What Anti-Maskers Can Teach Nonprofits
To a hammer, everything looks like a nail.
For the last two years, I’ve been studying the impact of identity on prosocial behavior; it’s the topic of my doctoral dissertation. This idea informs the fundraising copy that I write for our clients at Turnkey.
Last week, I saw an interesting example of how identity influences attitudes in the behavioral petri dish called Facebook. Katrina had responded to a question that was posted: “Will you continue to wear a mask outdoors in public, even if you are not required to?”
This was her response:
Four days later (at the time of this writing), her seemingly innocuous post reply had elicited a whopping 196 replies and 483 responses, including 134 “ha-has.”
Eyeballing the replies, the negative comments outnumbered the positive, supportive ones by about three to one. Here are a handful of examples:
There’s a lesson to be learned here regarding how nonprofits go about raising money for their missions. If the “mission” Katrina described is “consideration of others,” what made so many respond this negatively? Why would they aggressively oppose a simple courtesy?
People came out of the woodwork to respond because of their identity. Specifically, Katrina’s comment triggered their identity as “anti-maskers.” Anti-masking is part of a larger political identity that increasingly defines a significant portion of our country. A 2020 NBC poll regarding mask-wearing in public revealed a more than 30-point split between Republicans and Democrats. A recent Kaiser poll found a similar gap. Anti-masking mirrors “vaccine hesitancy,” which is something that should concern us all.
As we’ve written in a previous blog, political identities spill over into many aspects of our society, and charitable giving is no exception. You can read our how-to guide to approaching liberals and conservatives in the earlier blog. We’re focusing here on the power of identity to influence behavior.
Everyone has many facets to their identity: I’m a husband, father, animal-rights supporter, liberal, University of Virginia Alumni, etc. Some aspects of one’s identity are more important than others at any given time, more “salient,” as psychologists say.
Our identities form the basis for how we divide up others into “in-groups” and “out-groups.” It’s pretty simple — you’re a member of my group or you’re not. Groups can be big and general, like men/women, young/old, White/Black. The characterization of small in-groups is limited only by the identities we carry, like “aging White former ACC basketball players,” a pretty small crowd I’m a member of.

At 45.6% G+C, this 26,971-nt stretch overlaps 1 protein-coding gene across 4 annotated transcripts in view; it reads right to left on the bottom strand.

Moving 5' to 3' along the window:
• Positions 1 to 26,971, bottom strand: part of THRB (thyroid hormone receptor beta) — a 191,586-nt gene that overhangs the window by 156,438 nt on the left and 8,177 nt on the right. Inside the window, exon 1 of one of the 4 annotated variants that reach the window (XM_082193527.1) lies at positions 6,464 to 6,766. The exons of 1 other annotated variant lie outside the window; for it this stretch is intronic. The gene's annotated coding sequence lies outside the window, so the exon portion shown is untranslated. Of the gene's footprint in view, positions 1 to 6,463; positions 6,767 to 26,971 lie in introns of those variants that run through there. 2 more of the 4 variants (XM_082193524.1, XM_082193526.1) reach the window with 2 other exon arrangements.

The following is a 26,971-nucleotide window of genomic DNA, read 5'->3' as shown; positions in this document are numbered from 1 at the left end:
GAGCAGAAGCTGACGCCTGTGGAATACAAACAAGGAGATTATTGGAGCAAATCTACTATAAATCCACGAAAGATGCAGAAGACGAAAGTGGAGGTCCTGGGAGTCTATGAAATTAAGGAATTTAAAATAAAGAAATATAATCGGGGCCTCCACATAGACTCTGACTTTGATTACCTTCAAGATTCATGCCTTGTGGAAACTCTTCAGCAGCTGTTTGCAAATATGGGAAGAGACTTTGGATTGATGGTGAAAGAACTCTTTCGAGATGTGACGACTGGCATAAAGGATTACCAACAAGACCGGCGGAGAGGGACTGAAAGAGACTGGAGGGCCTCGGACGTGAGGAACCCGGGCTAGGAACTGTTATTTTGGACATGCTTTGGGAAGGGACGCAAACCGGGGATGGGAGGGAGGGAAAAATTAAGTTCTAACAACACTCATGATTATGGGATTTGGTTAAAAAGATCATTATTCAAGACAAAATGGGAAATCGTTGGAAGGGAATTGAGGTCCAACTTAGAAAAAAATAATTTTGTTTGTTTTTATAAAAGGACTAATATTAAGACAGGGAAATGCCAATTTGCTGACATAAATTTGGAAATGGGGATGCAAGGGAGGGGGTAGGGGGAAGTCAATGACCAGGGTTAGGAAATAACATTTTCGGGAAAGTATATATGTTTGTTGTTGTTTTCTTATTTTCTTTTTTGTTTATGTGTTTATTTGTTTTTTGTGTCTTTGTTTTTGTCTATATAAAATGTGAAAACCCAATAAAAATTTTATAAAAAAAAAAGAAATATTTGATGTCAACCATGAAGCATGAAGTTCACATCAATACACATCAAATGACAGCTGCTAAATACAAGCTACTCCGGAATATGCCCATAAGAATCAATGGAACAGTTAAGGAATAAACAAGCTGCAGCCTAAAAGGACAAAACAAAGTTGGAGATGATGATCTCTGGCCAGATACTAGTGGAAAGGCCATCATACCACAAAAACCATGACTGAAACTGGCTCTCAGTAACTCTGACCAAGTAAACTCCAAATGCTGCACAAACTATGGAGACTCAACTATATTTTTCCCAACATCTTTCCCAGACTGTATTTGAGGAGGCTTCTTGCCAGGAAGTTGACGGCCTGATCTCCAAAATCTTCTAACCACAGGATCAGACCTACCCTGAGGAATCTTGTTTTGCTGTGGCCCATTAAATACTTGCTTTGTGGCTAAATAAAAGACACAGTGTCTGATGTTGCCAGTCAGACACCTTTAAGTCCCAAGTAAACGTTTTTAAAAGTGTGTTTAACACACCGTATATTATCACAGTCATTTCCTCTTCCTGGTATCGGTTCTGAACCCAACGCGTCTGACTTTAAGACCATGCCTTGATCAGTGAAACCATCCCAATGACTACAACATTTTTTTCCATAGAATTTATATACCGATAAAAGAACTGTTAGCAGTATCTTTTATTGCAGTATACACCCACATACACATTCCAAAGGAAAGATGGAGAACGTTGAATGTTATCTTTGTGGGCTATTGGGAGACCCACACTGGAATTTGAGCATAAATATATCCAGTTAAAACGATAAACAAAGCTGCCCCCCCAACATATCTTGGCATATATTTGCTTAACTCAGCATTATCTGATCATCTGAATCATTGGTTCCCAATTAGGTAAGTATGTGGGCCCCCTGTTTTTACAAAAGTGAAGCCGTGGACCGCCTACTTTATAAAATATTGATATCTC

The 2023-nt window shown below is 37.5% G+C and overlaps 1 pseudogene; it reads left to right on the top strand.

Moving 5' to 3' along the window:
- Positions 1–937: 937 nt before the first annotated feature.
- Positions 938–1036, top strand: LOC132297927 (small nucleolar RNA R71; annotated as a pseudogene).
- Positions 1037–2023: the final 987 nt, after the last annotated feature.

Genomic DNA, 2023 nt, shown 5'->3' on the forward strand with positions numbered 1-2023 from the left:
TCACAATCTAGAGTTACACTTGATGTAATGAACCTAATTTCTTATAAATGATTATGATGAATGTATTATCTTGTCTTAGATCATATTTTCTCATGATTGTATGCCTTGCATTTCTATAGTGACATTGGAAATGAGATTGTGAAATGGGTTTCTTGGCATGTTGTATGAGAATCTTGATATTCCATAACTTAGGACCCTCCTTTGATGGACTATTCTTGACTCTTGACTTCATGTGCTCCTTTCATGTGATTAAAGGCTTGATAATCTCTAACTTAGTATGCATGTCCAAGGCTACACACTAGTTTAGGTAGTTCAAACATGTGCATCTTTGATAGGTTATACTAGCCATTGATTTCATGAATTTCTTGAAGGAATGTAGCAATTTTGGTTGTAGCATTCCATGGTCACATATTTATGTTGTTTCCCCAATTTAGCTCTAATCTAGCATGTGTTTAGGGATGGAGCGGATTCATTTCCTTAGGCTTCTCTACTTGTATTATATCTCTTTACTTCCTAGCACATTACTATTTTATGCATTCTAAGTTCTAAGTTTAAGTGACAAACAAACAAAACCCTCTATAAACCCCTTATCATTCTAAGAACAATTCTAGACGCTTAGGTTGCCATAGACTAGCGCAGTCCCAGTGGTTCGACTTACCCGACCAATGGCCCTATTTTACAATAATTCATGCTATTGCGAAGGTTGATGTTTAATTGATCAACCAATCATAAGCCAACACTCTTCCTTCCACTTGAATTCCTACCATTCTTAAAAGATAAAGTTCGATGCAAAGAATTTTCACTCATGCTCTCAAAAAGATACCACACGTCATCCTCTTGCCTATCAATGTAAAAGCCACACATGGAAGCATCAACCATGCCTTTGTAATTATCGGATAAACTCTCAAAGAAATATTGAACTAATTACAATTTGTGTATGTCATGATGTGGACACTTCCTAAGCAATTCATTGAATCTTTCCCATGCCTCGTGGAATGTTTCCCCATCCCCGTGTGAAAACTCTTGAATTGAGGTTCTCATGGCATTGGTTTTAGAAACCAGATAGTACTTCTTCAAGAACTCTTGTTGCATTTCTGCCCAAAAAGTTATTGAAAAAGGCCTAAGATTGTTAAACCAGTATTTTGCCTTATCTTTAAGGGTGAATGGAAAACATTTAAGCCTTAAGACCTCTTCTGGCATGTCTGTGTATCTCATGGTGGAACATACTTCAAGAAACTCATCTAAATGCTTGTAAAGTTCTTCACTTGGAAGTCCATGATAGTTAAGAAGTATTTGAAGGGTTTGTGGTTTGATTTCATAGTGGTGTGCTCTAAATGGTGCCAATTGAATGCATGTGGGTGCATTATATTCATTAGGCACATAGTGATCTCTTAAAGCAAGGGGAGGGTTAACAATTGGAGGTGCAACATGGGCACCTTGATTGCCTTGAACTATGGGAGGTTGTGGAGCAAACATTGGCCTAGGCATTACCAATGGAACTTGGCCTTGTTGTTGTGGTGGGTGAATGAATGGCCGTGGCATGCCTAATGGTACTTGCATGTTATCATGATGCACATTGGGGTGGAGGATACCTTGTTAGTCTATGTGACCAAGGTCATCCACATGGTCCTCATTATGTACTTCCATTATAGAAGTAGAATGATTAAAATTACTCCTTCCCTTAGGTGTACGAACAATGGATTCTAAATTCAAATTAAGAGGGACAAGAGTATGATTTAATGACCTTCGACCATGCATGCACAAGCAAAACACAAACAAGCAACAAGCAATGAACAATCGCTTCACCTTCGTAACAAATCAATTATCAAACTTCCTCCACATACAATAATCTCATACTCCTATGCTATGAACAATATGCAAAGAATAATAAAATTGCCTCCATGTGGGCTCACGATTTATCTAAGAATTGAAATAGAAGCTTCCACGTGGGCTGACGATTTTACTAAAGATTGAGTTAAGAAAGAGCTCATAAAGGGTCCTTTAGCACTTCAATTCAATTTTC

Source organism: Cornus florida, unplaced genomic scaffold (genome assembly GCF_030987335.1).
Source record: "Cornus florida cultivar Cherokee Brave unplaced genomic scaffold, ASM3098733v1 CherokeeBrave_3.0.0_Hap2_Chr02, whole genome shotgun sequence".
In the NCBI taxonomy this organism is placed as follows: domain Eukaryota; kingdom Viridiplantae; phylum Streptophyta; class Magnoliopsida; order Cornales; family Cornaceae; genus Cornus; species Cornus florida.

After a few days, we decided we’d write about her post. So we turned it into a little social psychology study. At this point, Katrina responded to one of her “flamers,” emphasizing the consideration of others angle again:
The response? People simply doubled down on their earlier comments:
One pervasive finding in psychology is that people favor those who are part of their in-group(s) and discriminate against those in their out-group(s). That’s why trying to engage someone with reasonable arguments counter to an attitude built on their identity is usually a big loser, as evidenced by this person:
The posts of the anti-maskers reflect an “us versus them” mentality. Many expressed that their personal freedoms were being challenged. We thought that changing the perspective of the anti-maskers with regards to their in-group might cause them to reconsider their position. For example, if they saw the far-ranging consequences of their “personal” decisions.
We decided a better approach than shaming and hectoring would be to broaden their perceived in-group: “I know you’re young, and COVID-19 probably won’t kill you or even make you very sick, but I just worry about my grandma.” Everybody has (or had) a grandma. “Have Grandma” = in-group.
So, Katrina started “in-grouping” (I’m using the term as a verb here) people on Facebook. Here’s how one conversation started:Katrina responded, using “like you” in her post, and saying “I agree with you”:
She used this approach on many who posted angry or insulting comments. She got zero responses from this commenter or any commenter when she responded in this way. Why? It’s hard to treat someone in your in-group badly. While they didn’t come around to her way of thinking, they moved. And that’s what we are after: movement.